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What’s a cinquain? Students will find out as they use the intense colors of Crayola® Model Magic to accent the number of syllables in each line of an original verse.
Ask students how, in their experience, stories and/or poems help them visualize, or paint mental pictures of, what is going on in a story. A discussion of visualization should follow.
Have students close their eyes. Read a short poem to the class and ask for student reaction. What did they visualize? Read an additional poem and repeat the process of visualization. Encourage students to analyze how poets arrange the words and lines in their writing for effect.
Introduce students to the format for a Cinquain poem. Discuss the need for counting syllables and what synonyms are. Show the class an example of a Cinquain, have it read orally, and allow a student discussion to follow.
These are the rules for writing each line of a cinquain:
Line 1 - Title (2 syllables)
Line 2 - Describe (4 syllables)
Line 3 - Action (6 syllables)
Line 4 - Feeling or effect (8 syllables)
Line 5 - Synonym for initial noun (2 syllables)
Fun, food, games, friends
Talk, laugh, and celebrate
Share old memories, make new ones
Students write their own cinquain neatly with a Crayola Washable Fine Tip Marker. Leave three or four spaces between each line. To make an interesting border, trim around the edges with Crayola Scissors. Use a Crayola Glue Stick to attach the cinquain to a contrasting color of construction paper.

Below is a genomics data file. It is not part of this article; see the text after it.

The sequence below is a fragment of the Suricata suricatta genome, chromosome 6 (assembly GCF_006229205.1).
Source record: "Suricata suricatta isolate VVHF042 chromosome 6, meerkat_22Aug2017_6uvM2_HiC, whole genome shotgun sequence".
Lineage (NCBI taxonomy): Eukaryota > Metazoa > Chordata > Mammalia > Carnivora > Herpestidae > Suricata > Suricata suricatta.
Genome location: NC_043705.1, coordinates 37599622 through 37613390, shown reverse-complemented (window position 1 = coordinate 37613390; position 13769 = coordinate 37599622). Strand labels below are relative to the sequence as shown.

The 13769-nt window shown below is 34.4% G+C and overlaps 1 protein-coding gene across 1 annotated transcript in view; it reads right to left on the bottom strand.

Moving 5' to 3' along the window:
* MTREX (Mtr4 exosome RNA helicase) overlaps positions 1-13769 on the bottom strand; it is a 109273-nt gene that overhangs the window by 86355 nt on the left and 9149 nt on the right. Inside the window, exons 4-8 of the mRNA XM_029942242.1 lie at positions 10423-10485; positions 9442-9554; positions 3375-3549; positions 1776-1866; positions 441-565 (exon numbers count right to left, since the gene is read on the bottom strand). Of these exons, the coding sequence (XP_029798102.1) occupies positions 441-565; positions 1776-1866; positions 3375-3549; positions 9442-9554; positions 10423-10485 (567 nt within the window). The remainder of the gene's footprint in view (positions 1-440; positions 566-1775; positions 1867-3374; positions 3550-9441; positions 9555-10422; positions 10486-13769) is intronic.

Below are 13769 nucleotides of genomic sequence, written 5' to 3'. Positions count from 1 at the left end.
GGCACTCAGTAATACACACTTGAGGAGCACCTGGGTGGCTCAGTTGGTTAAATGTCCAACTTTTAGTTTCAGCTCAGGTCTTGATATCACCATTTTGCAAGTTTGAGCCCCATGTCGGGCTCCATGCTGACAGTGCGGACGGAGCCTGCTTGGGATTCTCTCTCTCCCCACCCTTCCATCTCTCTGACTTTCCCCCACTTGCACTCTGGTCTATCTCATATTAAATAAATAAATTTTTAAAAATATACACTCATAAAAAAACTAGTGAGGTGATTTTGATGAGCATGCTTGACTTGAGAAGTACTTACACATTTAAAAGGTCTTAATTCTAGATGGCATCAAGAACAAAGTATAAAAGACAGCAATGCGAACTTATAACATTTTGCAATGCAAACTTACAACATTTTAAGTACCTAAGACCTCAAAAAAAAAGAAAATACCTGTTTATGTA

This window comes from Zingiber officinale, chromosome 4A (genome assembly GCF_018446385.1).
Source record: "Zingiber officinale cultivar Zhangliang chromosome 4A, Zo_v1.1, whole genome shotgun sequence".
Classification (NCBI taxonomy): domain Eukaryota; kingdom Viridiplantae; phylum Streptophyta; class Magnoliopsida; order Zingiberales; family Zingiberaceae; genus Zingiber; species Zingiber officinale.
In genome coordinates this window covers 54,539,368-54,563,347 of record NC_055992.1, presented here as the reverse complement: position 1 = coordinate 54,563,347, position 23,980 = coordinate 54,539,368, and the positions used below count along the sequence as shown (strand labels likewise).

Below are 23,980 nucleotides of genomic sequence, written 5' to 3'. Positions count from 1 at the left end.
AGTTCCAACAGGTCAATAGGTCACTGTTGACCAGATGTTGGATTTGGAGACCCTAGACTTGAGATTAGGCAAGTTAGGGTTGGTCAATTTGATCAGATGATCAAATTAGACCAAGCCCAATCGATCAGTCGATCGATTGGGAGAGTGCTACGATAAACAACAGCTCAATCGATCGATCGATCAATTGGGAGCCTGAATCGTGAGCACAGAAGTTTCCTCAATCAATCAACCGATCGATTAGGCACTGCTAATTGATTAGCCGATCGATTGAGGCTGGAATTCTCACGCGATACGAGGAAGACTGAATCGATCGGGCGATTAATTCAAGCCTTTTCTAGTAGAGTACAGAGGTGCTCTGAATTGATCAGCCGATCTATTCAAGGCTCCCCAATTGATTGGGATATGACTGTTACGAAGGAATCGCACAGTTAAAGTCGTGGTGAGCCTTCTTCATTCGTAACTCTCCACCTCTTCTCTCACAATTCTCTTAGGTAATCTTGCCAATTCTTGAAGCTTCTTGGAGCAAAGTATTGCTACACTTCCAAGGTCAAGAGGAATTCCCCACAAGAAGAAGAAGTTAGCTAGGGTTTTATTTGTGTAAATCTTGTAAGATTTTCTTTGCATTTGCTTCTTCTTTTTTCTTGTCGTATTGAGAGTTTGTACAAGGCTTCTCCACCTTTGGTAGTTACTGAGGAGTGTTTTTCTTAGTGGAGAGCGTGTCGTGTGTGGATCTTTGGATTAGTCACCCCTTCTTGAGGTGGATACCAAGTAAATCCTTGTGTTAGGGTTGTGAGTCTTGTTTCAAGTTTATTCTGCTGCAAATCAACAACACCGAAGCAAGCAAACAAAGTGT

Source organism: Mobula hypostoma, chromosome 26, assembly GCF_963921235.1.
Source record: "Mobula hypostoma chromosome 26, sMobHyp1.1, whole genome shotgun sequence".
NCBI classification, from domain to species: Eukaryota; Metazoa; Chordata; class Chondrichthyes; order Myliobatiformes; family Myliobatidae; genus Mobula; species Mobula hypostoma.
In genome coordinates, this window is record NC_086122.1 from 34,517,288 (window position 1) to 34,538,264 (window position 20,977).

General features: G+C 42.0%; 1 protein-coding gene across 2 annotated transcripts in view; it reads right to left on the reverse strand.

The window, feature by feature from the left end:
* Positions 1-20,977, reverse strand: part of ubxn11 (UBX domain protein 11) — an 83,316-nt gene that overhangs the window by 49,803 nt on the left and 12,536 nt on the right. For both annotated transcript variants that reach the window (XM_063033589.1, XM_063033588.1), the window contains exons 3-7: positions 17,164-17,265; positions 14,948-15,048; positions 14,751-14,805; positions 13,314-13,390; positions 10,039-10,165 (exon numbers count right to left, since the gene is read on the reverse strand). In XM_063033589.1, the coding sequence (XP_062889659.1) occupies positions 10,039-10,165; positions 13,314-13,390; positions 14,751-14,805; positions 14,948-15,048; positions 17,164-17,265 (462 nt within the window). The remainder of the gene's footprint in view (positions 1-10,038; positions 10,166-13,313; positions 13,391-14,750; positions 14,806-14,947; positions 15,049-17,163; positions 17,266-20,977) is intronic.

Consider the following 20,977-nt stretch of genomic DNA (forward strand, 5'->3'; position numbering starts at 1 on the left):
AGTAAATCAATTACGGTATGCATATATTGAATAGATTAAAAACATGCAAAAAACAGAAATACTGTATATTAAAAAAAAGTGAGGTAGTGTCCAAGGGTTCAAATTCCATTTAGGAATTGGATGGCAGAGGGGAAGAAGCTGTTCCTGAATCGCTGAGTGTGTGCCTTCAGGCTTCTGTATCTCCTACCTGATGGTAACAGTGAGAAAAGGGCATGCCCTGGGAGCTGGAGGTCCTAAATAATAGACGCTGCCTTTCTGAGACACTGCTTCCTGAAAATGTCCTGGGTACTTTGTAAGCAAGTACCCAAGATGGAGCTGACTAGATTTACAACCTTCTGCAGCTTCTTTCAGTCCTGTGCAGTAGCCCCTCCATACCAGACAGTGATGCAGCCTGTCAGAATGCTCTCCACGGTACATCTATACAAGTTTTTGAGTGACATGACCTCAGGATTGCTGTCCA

Show each syllable of the cinquain with a distinctive accent mark made with colored Crayola Model Magic. Make tiny icons that reflect the theme of your poem to mark each syllable—such as the party balloons shown here. Create custom colors by mixing two or three colors of Model Magic together. Try swirling colors together for more special effects. Students could even color-code the syllables.
Allow the icons to dry. Use Crayola School Glue to glue them above each syllable of the cinquain. Air-dry the page flat.
Add decorative details with markers. Read the cinquain to appreciative audiences of families and other students. Display the beautiful cinquains in the classroom or school hallways.
Haiku is a "snapshot" of words, often related to nature or seasons. This poetry may not rhyme, but briefly captures a mo
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